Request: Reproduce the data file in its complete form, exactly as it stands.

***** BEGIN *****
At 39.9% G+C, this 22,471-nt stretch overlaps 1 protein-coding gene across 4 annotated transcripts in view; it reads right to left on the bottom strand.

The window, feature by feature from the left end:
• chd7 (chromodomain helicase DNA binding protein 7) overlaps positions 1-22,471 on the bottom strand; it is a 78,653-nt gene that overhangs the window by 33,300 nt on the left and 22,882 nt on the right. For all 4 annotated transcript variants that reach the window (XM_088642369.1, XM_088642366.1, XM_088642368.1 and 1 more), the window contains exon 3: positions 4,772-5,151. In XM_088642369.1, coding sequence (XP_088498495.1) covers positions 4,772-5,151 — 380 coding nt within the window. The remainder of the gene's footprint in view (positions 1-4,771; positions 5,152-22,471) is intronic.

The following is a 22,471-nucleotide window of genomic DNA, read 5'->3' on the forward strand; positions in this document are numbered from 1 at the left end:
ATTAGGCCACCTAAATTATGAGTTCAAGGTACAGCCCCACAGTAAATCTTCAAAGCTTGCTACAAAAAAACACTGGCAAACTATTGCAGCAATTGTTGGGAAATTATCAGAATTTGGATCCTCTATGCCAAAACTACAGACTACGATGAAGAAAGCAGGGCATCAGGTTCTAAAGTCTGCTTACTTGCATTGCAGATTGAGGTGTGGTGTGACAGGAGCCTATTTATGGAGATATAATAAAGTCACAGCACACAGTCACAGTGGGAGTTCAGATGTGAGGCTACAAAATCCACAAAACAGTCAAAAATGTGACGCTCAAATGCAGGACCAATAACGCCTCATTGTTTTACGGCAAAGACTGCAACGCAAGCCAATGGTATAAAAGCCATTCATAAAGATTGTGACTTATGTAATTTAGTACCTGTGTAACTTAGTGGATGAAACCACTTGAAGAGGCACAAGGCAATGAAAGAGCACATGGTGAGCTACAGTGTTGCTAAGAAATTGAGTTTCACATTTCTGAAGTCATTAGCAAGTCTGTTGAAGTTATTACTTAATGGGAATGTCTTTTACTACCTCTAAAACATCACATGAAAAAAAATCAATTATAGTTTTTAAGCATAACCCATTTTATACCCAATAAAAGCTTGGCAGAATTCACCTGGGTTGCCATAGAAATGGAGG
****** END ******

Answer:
At 39.9% G+C, this 22,471-nt stretch overlaps 1 protein-coding gene across 4 annotated transcripts in view; it reads right to left on the bottom strand.

The window, feature by feature from the left end:
• chd7 (chromodomain helicase DNA binding protein 7) overlaps positions 1-22,471 on the bottom strand; it is a 78,653-nt gene that overhangs the window by 33,300 nt on the left and 22,882 nt on the right. For all 4 annotated transcript variants that reach the window (XM_088642369.1, XM_088642366.1, XM_088642368.1 and 1 more), the window contains exon 3: positions 4,772-5,151. In XM_088642369.1, coding sequence (XP_088498495.1) covers positions 4,772-5,151 — 380 coding nt within the window. The remainder of the gene's footprint in view (positions 1-4,771; positions 5,152-22,471) is intronic.

The following is a 22,471-nucleotide window of genomic DNA, read 5'->3' on the forward strand; positions in this document are numbered from 1 at the left end:
ATTAGGCCACCTAAATTATGAGTTCAAGGTACAGCCCCACAGTAAATCTTCAAAGCTTGCTACAAAAAAACACTGGCAAACTATTGCAGCAATTGTTGGGAAATTATCAGAATTTGGATCCTCTATGCCAAAACTACAGACTACGATGAAGAAAGCAGGGCATCAGGTTCTAAAGTCTGCTTACTTGCATTGCAGATTGAGGTGTGGTGTGACAGGAGCCTATTTATGGAGATATAATAAAGTCACAGCACACAGTCACAGTGGGAGTTCAGATGTGAGGCTACAAAATCCACAAAACAGTCAAAAATGTGACGCTCAAATGCAGGACCAATAACGCCTCATTGTTTTACGGCAAAGACTGCAACGCAAGCCAATGGTATAAAAGCCATTCATAAAGATTGTGACTTATGTAATTTAGTACCTGTGTAACTTAGTGGATGAAACCACTTGAAGAGGCACAAGGCAATGAAAGAGCACATGGTGAGCTACAGTGTTGCTAAGAAATTGAGTTTCACATTTCTGAAGTCATTAGCAAGTCTGTTGAAGTTATTACTTAATGGGAATGTCTTTTACTACCTCTAAAACATCACATGAAAAAAAATCAATTATAGTTTTTAAGCATAACCCATTTTATACCCAATAAAAGCTTGGCAGAATTCACCTGGGTTGCCATAGAAATGGAGG